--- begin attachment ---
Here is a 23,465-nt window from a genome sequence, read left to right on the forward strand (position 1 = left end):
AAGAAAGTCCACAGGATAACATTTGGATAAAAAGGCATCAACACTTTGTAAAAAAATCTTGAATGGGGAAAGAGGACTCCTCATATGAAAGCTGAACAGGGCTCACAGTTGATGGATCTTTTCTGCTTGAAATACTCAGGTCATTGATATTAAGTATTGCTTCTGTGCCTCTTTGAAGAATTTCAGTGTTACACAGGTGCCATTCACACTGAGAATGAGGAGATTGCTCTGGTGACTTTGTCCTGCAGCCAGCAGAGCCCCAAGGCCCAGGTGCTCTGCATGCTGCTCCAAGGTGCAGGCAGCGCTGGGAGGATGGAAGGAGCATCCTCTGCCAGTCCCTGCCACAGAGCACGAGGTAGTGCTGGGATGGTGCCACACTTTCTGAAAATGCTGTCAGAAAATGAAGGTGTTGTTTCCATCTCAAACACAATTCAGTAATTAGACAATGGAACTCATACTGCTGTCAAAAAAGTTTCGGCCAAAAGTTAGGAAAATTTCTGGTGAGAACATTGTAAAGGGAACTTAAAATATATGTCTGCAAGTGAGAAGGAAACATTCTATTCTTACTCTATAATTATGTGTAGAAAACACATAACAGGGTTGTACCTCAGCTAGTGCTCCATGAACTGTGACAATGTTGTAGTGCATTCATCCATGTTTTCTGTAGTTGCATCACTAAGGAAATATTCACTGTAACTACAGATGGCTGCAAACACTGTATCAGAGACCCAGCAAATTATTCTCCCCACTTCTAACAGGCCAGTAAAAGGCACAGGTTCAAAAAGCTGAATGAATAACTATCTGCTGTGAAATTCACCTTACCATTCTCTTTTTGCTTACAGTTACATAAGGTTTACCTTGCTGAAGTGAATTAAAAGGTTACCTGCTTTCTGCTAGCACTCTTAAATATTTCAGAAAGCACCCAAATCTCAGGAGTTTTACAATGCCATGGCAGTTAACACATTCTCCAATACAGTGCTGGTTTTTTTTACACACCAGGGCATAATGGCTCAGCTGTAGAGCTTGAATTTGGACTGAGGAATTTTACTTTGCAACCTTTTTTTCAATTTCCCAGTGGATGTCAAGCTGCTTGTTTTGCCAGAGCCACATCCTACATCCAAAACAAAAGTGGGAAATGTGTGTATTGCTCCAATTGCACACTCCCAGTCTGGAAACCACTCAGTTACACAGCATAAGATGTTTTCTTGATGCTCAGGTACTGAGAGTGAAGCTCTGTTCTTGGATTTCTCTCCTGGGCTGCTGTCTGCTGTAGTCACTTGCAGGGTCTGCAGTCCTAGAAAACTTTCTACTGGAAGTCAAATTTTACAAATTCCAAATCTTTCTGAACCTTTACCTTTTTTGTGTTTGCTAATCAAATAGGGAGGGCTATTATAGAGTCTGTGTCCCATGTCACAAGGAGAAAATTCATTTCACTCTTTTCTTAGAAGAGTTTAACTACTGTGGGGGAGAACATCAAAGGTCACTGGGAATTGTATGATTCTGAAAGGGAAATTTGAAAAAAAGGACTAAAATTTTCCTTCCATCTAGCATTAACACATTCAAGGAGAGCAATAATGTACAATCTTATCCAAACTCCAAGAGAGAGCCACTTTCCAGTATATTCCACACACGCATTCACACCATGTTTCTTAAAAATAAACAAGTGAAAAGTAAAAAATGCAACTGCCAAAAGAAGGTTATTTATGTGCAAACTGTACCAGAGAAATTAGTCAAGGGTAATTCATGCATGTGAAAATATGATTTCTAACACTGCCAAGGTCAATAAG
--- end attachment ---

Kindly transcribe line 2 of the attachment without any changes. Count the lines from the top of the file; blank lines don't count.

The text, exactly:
AAGAAAGTCCACAGGATAACATTTGGATAAAAAGGCATCAACACTTTGTAAAAAAATCTTGAATGGGGAAAGAGGACTCCTCATATGAAAGCTGAACAGGGCTCACAGTTGATGGATCTTTTCTGCTTGAAATACTCAGGTCATTGATATTAAGTATTGCTTCTGTGCCTCTTTGAAGAATTTCAGTGTTACACAGGTGCCATTCACACTGAGAATGAGGAGATTGCTCTGGTGACTTTGTCCTGCAGCCAGCAGAGCCCCAAGGCCCAGGTGCTCTGCATGCTGCTCCAAGGTGCAGGCAGCGCTGGGAGGATGGAAGGAGCATCCTCTGCCAGTCCCTGCCACAGAGCACGAGGTAGTGCTGGGATGGTGCCACACTTTCTGAAAATGCTGTCAGAAAATGAAGGTGTTGTTTCCATCTCAAACACAATTCAGTAATTAGACAATGGAACTCATACTGCTGTCAAAAAAGTTTCGGCCAAAAGTTAGGAAAATTTCTGGTGAGAACATTGTAAAGGGAACTTAAAATATATGTCTGCAAGTGAGAAGGAAACATTCTATTCTTACTCTATAATTATGTGTAGAAAACACATAACAGGGTTGTACCTCAGCTAGTGCTCCATGAACTGTGACAATGTTGTAGTGCATTCATCCATGTTTTCTGTAGTTGCATCACTAAGGAAATATTCACTGTAACTACAGATGGCTGCAAACACTGTATCAGAGACCCAGCAAATTATTCTCCCCACTTCTAACAGGCCAGTAAAAGGCACAGGTTCAAAAAGCTGAATGAATAACTATCTGCTGTGAAATTCACCTTACCATTCTCTTTTTGCTTACAGTTACATAAGGTTTACCTTGCTGAAGTGAATTAAAAGGTTACCTGCTTTCTGCTAGCACTCTTAAATATTTCAGAAAGCACCCAAATCTCAGGAGTTTTACAATGCCATGGCAGTTAACACATTCTCCAATACAGTGCTGGTTTTTTTTACACACCAGGGCATAATGGCTCAGCTGTAGAGCTTGAATTTGGACTGAGGAATTTTACTTTGCAACCTTTTTTTCAATTTCCCAGTGGATGTCAAGCTGCTTGTTTTGCCAGAGCCACATCCTACATCCAAAACAAAAGTGGGAAATGTGTGTATTGCTCCAATTGCACACTCCCAGTCTGGAAACCACTCAGTTACACAGCATAAGATGTTTTCTTGATGCTCAGGTACTGAGAGTGAAGCTCTGTTCTTGGATTTCTCTCCTGGGCTGCTGTCTGCTGTAGTCACTTGCAGGGTCTGCAGTCCTAGAAAACTTTCTACTGGAAGTCAAATTTTACAAATTCCAAATCTTTCTGAACCTTTACCTTTTTTGTGTTTGCTAATCAAATAGGGAGGGCTATTATAGAGTCTGTGTCCCATGTCACAAGGAGAAAATTCATTTCACTCTTTTCTTAGAAGAGTTTAACTACTGTGGGGGAGAACATCAAAGGTCACTGGGAATTGTATGATTCTGAAAGGGAAATTTGAAAAAAAGGACTAAAATTTTCCTTCCATCTAGCATTAACACATTCAAGGAGAGCAATAATGTACAATCTTATCCAAACTCCAAGAGAGAGCCACTTTCCAGTATATTCCACACACGCATTCACACCATGTTTCTTAAAAATAAACAAGTGAAAAGTAAAAAATGCAACTGCCAAAAGAAGGTTATTTATGTGCAAACTGTACCAGAGAAATTAGTCAAGGGTAATTCATGCATGTGAAAATATGATTTCTAACACTGCCAAGGTCAATAAG